A lot of people spoke with surprise this year about how Lewis Hamilton had chosen to leave McLaren for Mercedes after his entire career from childhood up was nurtured under the McLaren roof, with money and support from the team even in go-karting. My theory had mostly to do with Hamilton growing up and needing to move to a new home. Today Autosport.com has continued its year-end stories providing quotes from some F1 drivers, with Sebastian Vettel being quoted from some point in the year about why he is staying at Red Bull, where he had been nurtured also since he was a teenager:
"I've been wearing a Red Bull helmet for almost my entire career," Vettel said. "It is difficult to imagine another kid of life if you are so used to it. It would be like when you turn 18, 19 and move out of your family's home. I am very happy where I am right now and I don't want to move to anywhere else."
I think that quote sums up perfectly why Hamilton, who will turn 28 in a week, has left McLaren. Vettel, who this year became the youngest three-time drivers' champion, is still just 25.
When we think of the amazing 2012 season that Fernando Alonso drove this year, just barely missing out on the title in the last race despite not having the best car in his Ferrari, we don't think much of something that Brazil's Globo Esporte site has just pointed out: That Alonso was also as clean a driver as you could possibly be. Pastor Maldonado had the record number of penalties this year with 15 penalties had nearly double the number of the second most penalties, of Serio Perez, who had 8...as did Sebastian Vettel. But Alonso had NO penalties (as did Timo Glock).
After the former Formula 1 driver Karun Chandhok of India raced in 2012 in the World Endurance Championship with the JRM Racing team he may also race in the American Le Mans Series next year, said Chandhok. "JRM Racing has some American sponsors and we could very well be doing the American Le Mans Series," reported an Indian news agency. "But nothing has been finalised. As of now, it is the WEC." This year saw the second annual Indian Grand Prix running a better race this year than last, but without Chandhok. It did feature his countryman, Narain Karthikeyan, however.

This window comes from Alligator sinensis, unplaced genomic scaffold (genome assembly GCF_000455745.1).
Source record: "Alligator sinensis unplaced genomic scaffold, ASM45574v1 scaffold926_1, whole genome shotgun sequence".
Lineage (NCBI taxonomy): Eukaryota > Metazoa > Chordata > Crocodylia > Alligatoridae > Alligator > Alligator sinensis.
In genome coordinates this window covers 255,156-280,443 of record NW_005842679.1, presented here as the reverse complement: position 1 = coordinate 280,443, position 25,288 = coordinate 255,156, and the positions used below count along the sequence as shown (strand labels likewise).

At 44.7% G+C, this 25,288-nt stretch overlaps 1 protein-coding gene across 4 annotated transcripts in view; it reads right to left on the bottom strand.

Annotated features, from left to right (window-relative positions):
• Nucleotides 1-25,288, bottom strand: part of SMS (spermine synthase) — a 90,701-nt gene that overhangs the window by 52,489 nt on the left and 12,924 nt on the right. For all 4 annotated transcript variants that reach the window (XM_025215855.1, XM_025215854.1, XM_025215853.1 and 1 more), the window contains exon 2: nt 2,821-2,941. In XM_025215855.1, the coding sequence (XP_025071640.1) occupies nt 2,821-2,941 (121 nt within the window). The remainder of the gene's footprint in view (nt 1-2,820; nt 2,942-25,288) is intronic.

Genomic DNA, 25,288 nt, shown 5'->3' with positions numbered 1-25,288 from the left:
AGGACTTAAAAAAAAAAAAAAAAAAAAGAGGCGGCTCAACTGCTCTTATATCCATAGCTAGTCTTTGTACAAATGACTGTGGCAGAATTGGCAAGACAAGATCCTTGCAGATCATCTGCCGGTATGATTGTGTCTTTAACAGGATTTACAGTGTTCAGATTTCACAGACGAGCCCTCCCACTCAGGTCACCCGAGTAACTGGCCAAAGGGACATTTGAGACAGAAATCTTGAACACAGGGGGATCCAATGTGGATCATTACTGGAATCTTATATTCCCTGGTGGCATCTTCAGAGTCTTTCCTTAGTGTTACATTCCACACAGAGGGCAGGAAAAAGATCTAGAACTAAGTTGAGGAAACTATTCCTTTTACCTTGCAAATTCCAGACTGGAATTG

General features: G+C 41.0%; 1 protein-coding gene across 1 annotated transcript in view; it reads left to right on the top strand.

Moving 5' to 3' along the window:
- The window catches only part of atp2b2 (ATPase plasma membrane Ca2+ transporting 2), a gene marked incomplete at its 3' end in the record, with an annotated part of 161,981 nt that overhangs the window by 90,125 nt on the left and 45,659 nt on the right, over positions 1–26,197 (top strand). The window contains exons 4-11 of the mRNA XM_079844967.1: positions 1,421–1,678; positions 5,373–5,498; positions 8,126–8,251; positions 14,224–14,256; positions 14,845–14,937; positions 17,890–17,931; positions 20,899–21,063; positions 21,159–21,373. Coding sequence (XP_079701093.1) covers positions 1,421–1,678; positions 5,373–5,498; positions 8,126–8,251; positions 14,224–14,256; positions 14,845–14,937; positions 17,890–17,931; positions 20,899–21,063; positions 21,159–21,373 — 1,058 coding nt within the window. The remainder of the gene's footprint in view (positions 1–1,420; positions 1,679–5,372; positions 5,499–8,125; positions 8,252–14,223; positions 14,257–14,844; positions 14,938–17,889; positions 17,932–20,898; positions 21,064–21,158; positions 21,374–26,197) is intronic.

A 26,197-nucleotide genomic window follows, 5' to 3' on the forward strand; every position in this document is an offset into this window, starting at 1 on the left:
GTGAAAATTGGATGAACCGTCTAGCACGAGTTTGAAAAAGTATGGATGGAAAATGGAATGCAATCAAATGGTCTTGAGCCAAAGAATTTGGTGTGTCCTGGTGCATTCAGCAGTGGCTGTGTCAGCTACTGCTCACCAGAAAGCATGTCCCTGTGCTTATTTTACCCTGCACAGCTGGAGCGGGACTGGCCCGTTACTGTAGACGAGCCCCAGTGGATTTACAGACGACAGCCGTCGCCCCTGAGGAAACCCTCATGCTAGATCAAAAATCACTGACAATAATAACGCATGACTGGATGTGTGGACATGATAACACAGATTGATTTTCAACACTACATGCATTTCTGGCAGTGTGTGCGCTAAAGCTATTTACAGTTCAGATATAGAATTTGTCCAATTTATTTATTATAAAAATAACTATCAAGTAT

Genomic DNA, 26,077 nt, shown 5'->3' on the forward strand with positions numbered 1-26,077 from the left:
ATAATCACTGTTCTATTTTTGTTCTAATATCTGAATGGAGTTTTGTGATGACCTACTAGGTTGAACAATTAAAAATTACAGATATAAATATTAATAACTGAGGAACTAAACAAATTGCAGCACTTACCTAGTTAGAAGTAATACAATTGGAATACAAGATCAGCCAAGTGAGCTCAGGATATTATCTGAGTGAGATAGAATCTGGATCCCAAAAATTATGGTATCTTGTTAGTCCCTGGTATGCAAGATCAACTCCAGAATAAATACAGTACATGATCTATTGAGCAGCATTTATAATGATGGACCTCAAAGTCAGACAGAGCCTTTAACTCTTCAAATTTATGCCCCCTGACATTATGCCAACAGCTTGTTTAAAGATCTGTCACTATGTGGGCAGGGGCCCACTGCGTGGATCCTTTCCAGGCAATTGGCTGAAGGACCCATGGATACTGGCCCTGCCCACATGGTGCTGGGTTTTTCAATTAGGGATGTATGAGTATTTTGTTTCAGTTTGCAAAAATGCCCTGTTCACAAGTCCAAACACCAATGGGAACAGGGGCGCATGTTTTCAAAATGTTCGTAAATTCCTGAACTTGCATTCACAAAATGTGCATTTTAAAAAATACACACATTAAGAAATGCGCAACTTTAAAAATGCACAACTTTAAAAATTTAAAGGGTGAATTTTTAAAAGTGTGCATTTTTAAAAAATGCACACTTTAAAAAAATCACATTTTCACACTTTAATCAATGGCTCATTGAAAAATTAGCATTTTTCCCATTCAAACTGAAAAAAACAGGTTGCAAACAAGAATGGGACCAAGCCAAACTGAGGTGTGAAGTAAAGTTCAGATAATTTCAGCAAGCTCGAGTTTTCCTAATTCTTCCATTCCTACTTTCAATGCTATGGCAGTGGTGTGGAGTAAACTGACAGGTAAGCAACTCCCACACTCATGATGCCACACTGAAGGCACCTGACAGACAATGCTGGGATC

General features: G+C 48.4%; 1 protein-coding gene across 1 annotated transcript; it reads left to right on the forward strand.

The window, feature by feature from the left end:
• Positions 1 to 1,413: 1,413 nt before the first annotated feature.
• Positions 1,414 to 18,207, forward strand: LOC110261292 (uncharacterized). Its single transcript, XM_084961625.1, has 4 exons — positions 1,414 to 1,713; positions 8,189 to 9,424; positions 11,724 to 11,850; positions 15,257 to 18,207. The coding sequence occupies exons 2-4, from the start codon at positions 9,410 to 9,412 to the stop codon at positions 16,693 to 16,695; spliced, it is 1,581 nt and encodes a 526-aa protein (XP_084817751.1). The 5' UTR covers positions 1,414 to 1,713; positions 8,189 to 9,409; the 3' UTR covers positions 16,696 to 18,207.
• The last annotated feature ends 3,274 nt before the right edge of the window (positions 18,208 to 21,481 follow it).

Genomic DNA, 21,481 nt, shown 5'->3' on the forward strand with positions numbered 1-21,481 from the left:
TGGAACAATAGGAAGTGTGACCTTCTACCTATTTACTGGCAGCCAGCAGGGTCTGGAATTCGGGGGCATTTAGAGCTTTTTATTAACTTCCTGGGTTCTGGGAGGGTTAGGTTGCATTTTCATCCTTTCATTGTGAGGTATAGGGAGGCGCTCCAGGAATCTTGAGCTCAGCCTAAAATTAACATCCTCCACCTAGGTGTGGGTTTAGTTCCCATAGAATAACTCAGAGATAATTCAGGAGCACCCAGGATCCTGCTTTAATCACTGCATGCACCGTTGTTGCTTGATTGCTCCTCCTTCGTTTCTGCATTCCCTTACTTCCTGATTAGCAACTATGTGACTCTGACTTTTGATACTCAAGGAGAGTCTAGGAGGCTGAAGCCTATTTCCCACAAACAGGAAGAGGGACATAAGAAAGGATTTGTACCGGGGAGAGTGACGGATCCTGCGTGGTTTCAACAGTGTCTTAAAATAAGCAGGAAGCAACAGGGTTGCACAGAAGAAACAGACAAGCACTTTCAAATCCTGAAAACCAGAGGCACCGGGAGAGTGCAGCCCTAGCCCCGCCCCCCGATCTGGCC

In a talk with Autosport, Jenson Button has said that he thinks McLaren will be able to be stronger in 2013 and that he thinks they will not have the problems of reliability that cost them so much this year. It is true that when the car held together, it was fast and great - look at the end of the season when things looked little better, and Lewis Hamilton won in Austin and then led in Brazil until he was bumped off the track.
But Button also made an interesting observation about the new Pirelli tire compound for next year that the drivers checked out in Brazil. Button thinks that it will be easier to warm up, and that it will not give the same problems as last year, but he says he thinks there will be a lot more rubber degradation towards the end of the season, creating a lot of unpredictable results, as things were with the Pirellis in the beginning of 2012....
Interesting. After Ferrari wondered after the end of the season whether Sebastian Vettel had done an illegal pass in the season-ending Brazilian Grand Prix - when the German took his third title in a row - now it is Autosport in its Top 50 list of racing drivers that rates Alonso higher than Vettel. It rates Alonso as the best driver of the year, and Lewis Hamilton as the second best, although he finished fourth in the championship. Vettel comes in third on the Autosport list. Also interesting that Nico Rosberg, who won his first race this year and again bettered his teammate Michael Schumacher, finished only 49th on the list!
Sebastian Vettel has told Autosport that he can still improve as a driver. Vettel became the youngest 3-time world champion in history this year at age 25. The previous youngest was Ayrton Senna, at 31. Vettel also became only the third driver in history, after Juan Manuel Fangio and Michael Schumacher, to win three titles in a row.
"In terms of results, the last three years and winning the constructors' championship have been perfect but I still feel that there are little bits here and there we can improve on," he told Autosport.
In fact, while much of the focus had been on Fernando Alonso's extraordinary efforts this year, a turning point for the impression Vettel made on his critics came at the Abu Dhabi Grand Prix, when he climbed up from the back of the grid and finished third. He did it again - finishing fourth - at the Brazilian Grand Prix, and thus silenced critics who had said he had to start up front of the grid to win a race.